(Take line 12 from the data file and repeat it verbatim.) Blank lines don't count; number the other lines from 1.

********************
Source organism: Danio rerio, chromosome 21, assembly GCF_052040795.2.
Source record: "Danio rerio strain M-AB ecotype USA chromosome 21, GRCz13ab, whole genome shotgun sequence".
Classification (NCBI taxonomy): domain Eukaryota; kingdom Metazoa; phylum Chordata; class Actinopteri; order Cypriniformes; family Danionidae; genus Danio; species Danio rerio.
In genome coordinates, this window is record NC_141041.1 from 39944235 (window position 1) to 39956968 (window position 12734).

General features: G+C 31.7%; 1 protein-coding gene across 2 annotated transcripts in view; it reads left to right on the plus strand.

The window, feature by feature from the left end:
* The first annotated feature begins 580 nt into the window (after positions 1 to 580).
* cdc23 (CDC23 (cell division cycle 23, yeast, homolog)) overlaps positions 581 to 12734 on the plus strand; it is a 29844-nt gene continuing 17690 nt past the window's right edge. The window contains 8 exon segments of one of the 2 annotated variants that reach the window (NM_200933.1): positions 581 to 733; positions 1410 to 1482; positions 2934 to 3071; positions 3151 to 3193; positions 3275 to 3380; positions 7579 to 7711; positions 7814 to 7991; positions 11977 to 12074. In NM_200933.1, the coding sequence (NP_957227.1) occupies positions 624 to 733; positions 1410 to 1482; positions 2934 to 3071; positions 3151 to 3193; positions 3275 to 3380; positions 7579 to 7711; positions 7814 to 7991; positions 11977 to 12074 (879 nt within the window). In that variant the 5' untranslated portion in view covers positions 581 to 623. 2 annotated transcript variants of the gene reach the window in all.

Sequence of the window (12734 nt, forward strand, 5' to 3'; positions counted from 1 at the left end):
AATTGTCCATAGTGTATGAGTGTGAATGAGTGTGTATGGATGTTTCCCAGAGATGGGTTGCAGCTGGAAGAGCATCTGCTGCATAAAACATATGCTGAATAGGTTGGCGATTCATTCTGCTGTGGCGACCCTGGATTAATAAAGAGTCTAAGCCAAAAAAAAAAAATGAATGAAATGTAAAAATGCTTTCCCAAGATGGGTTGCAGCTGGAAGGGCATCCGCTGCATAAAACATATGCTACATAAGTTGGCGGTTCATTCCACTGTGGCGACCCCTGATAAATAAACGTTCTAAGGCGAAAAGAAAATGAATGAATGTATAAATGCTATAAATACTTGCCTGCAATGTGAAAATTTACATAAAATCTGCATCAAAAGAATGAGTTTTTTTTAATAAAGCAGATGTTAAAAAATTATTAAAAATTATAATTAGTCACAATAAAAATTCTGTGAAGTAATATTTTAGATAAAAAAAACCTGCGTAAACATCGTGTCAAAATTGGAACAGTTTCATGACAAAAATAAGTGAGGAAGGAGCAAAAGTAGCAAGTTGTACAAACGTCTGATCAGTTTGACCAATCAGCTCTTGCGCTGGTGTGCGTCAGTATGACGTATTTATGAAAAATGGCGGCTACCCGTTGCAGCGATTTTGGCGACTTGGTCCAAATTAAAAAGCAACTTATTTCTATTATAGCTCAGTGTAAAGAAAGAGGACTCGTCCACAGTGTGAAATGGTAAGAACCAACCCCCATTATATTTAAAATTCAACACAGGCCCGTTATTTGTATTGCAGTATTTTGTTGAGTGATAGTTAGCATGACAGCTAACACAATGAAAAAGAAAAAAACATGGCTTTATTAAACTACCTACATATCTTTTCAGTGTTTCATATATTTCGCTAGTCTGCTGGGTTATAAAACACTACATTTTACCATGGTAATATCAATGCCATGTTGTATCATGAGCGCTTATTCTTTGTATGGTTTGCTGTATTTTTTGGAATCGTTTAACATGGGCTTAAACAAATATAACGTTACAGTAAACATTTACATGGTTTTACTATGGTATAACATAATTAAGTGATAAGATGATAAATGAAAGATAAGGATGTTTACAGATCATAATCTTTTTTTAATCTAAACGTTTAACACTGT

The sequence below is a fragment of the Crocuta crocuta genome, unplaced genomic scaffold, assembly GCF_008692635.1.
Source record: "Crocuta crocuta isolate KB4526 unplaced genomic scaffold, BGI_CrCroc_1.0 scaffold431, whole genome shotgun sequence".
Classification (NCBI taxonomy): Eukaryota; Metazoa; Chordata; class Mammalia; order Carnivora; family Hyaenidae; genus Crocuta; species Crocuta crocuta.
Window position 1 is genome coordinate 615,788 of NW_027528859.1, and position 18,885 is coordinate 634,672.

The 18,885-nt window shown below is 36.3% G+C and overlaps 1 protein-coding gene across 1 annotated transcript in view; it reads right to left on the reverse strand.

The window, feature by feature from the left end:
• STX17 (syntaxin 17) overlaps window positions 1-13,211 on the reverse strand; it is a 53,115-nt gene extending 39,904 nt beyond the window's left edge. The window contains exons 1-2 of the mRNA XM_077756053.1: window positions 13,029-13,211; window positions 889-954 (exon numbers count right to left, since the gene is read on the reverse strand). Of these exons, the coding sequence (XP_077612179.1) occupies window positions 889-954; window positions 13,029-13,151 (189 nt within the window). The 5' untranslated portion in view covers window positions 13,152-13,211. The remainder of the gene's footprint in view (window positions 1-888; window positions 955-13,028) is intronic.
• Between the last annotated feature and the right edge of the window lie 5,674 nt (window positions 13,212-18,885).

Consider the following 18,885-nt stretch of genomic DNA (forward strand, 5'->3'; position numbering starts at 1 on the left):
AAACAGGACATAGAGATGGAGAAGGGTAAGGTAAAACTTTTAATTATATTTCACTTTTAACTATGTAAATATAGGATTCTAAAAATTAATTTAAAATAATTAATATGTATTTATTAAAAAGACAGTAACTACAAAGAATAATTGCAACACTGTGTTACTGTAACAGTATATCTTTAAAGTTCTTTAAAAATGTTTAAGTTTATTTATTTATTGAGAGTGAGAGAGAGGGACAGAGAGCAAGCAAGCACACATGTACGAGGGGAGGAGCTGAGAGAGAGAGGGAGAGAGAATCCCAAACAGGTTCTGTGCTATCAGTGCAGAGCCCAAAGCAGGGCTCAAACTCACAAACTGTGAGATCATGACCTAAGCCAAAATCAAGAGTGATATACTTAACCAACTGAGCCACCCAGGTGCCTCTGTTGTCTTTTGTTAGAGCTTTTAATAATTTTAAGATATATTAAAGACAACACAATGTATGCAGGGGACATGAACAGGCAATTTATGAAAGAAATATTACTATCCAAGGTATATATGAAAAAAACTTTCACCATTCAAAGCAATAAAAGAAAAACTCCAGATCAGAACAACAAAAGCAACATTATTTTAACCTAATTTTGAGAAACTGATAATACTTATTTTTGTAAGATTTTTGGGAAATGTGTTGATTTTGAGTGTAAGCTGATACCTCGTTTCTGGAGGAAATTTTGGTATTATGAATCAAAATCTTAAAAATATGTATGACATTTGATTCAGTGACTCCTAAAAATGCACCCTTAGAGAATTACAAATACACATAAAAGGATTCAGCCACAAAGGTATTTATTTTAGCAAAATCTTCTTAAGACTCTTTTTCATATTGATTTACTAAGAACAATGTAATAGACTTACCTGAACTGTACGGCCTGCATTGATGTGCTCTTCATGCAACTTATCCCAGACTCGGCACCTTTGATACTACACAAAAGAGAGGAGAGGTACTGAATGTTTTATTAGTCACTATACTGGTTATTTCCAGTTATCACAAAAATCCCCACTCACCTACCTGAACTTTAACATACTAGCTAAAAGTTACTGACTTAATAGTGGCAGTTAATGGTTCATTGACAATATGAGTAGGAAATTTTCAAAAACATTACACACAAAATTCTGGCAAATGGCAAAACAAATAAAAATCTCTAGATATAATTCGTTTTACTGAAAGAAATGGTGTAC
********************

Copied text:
Source record: "Crocuta crocuta isolate KB4526 unplaced genomic scaffold, BGI_CrCroc_1.0 scaffold431, whole genome shotgun sequence".